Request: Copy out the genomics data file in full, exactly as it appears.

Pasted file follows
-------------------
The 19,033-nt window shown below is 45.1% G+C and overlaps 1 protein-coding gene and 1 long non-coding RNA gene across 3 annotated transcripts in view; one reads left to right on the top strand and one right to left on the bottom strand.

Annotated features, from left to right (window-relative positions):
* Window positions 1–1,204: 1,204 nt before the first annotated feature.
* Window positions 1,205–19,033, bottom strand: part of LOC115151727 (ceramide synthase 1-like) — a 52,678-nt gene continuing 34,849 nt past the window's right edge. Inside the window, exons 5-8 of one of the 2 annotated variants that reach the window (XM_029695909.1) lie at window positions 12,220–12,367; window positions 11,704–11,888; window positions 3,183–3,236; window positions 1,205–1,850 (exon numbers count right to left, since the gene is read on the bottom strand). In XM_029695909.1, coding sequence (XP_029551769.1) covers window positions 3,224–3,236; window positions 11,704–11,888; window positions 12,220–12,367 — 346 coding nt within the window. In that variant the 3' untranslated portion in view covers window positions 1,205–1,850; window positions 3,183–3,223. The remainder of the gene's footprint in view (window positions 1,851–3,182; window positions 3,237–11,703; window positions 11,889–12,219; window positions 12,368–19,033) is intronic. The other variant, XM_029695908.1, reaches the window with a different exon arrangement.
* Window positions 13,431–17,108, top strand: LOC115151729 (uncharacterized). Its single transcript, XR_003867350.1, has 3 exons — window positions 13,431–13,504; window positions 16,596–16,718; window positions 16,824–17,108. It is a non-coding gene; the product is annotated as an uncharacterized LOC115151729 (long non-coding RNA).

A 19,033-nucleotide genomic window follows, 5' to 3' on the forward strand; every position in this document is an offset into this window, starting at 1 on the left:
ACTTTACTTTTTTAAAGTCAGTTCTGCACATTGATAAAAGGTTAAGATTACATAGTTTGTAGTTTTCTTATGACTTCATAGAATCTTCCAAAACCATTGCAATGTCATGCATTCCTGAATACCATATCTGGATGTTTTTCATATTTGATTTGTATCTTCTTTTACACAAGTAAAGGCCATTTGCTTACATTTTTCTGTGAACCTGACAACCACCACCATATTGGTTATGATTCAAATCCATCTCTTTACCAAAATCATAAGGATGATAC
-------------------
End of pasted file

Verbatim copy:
The 19,033-nt window shown below is 45.1% G+C and overlaps 1 protein-coding gene and 1 long non-coding RNA gene across 3 annotated transcripts in view; one reads left to right on the top strand and one right to left on the bottom strand.

Annotated features, from left to right (window-relative positions):
* Window positions 1–1,204: 1,204 nt before the first annotated feature.
* Window positions 1,205–19,033, bottom strand: part of LOC115151727 (ceramide synthase 1-like) — a 52,678-nt gene continuing 34,849 nt past the window's right edge. Inside the window, exons 5-8 of one of the 2 annotated variants that reach the window (XM_029695909.1) lie at window positions 12,220–12,367; window positions 11,704–11,888; window positions 3,183–3,236; window positions 1,205–1,850 (exon numbers count right to left, since the gene is read on the bottom strand). In XM_029695909.1, coding sequence (XP_029551769.1) covers window positions 3,224–3,236; window positions 11,704–11,888; window positions 12,220–12,367 — 346 coding nt within the window. In that variant the 3' untranslated portion in view covers window positions 1,205–1,850; window positions 3,183–3,223. The remainder of the gene's footprint in view (window positions 1,851–3,182; window positions 3,237–11,703; window positions 11,889–12,219; window positions 12,368–19,033) is intronic. The other variant, XM_029695908.1, reaches the window with a different exon arrangement.
* Window positions 13,431–17,108, top strand: LOC115151729 (uncharacterized). Its single transcript, XR_003867350.1, has 3 exons — window positions 13,431–13,504; window positions 16,596–16,718; window positions 16,824–17,108. It is a non-coding gene; the product is annotated as an uncharacterized LOC115151729 (long non-coding RNA).

A 19,033-nucleotide genomic window follows, 5' to 3' on the forward strand; every position in this document is an offset into this window, starting at 1 on the left:
ACTTTACTTTTTTAAAGTCAGTTCTGCACATTGATAAAAGGTTAAGATTACATAGTTTGTAGTTTTCTTATGACTTCATAGAATCTTCCAAAACCATTGCAATGTCATGCATTCCTGAATACCATATCTGGATGTTTTTCATATTTGATTTGTATCTTCTTTTACACAAGTAAAGGCCATTTGCTTACATTTTTCTGTGAACCTGACAACCACCACCATATTGGTTATGATTCAAATCCATCTCTTTACCAAAATCATAAGGATGATAC